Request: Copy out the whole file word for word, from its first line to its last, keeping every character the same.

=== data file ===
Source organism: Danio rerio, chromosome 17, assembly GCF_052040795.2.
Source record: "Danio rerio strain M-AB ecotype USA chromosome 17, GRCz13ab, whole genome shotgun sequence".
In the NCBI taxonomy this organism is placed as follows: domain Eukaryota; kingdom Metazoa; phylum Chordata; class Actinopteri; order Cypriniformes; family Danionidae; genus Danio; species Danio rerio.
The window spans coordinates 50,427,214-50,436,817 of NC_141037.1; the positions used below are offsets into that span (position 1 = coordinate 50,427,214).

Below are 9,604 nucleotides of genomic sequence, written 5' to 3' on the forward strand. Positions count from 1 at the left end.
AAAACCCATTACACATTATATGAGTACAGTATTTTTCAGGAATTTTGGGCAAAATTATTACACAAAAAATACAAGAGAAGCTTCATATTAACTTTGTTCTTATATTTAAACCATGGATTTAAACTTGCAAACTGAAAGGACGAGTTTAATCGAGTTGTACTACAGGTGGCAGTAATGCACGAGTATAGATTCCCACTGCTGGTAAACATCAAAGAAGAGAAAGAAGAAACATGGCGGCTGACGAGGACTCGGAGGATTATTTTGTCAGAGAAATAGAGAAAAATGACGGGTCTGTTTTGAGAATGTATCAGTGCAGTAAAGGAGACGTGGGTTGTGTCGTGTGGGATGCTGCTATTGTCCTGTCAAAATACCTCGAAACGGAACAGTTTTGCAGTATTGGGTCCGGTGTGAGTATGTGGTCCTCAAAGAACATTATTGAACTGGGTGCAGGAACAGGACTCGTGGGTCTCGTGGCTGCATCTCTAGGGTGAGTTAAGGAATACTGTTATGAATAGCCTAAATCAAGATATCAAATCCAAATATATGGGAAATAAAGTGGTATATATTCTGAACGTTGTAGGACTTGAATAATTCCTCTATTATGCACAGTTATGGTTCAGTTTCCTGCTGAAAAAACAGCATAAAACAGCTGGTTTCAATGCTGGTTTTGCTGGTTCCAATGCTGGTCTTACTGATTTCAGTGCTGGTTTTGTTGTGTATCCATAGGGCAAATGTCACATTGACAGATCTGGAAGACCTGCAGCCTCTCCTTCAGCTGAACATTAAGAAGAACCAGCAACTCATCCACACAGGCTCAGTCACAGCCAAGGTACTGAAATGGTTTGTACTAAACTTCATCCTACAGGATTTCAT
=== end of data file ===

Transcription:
Source organism: Danio rerio, chromosome 17, assembly GCF_052040795.2.
Source record: "Danio rerio strain M-AB ecotype USA chromosome 17, GRCz13ab, whole genome shotgun sequence".
In the NCBI taxonomy this organism is placed as follows: domain Eukaryota; kingdom Metazoa; phylum Chordata; class Actinopteri; order Cypriniformes; family Danionidae; genus Danio; species Danio rerio.
The window spans coordinates 50,427,214-50,436,817 of NC_141037.1; the positions used below are offsets into that span (position 1 = coordinate 50,427,214).

Below are 9,604 nucleotides of genomic sequence, written 5' to 3' on the forward strand. Positions count from 1 at the left end.
AAAACCCATTACACATTATATGAGTACAGTATTTTTCAGGAATTTTGGGCAAAATTATTACACAAAAAATACAAGAGAAGCTTCATATTAACTTTGTTCTTATATTTAAACCATGGATTTAAACTTGCAAACTGAAAGGACGAGTTTAATCGAGTTGTACTACAGGTGGCAGTAATGCACGAGTATAGATTCCCACTGCTGGTAAACATCAAAGAAGAGAAAGAAGAAACATGGCGGCTGACGAGGACTCGGAGGATTATTTTGTCAGAGAAATAGAGAAAAATGACGGGTCTGTTTTGAGAATGTATCAGTGCAGTAAAGGAGACGTGGGTTGTGTCGTGTGGGATGCTGCTATTGTCCTGTCAAAATACCTCGAAACGGAACAGTTTTGCAGTATTGGGTCCGGTGTGAGTATGTGGTCCTCAAAGAACATTATTGAACTGGGTGCAGGAACAGGACTCGTGGGTCTCGTGGCTGCATCTCTAGGGTGAGTTAAGGAATACTGTTATGAATAGCCTAAATCAAGATATCAAATCCAAATATATGGGAAATAAAGTGGTATATATTCTGAACGTTGTAGGACTTGAATAATTCCTCTATTATGCACAGTTATGGTTCAGTTTCCTGCTGAAAAAACAGCATAAAACAGCTGGTTTCAATGCTGGTTTTGCTGGTTCCAATGCTGGTCTTACTGATTTCAGTGCTGGTTTTGTTGTGTATCCATAGGGCAAATGTCACATTGACAGATCTGGAAGACCTGCAGCCTCTCCTTCAGCTGAACATTAAGAAGAACCAGCAACTCATCCACACAGGCTCAGTCACAGCCAAGGTACTGAAATGGTTTGTACTAAACTTCATCCTACAGGATTTCAT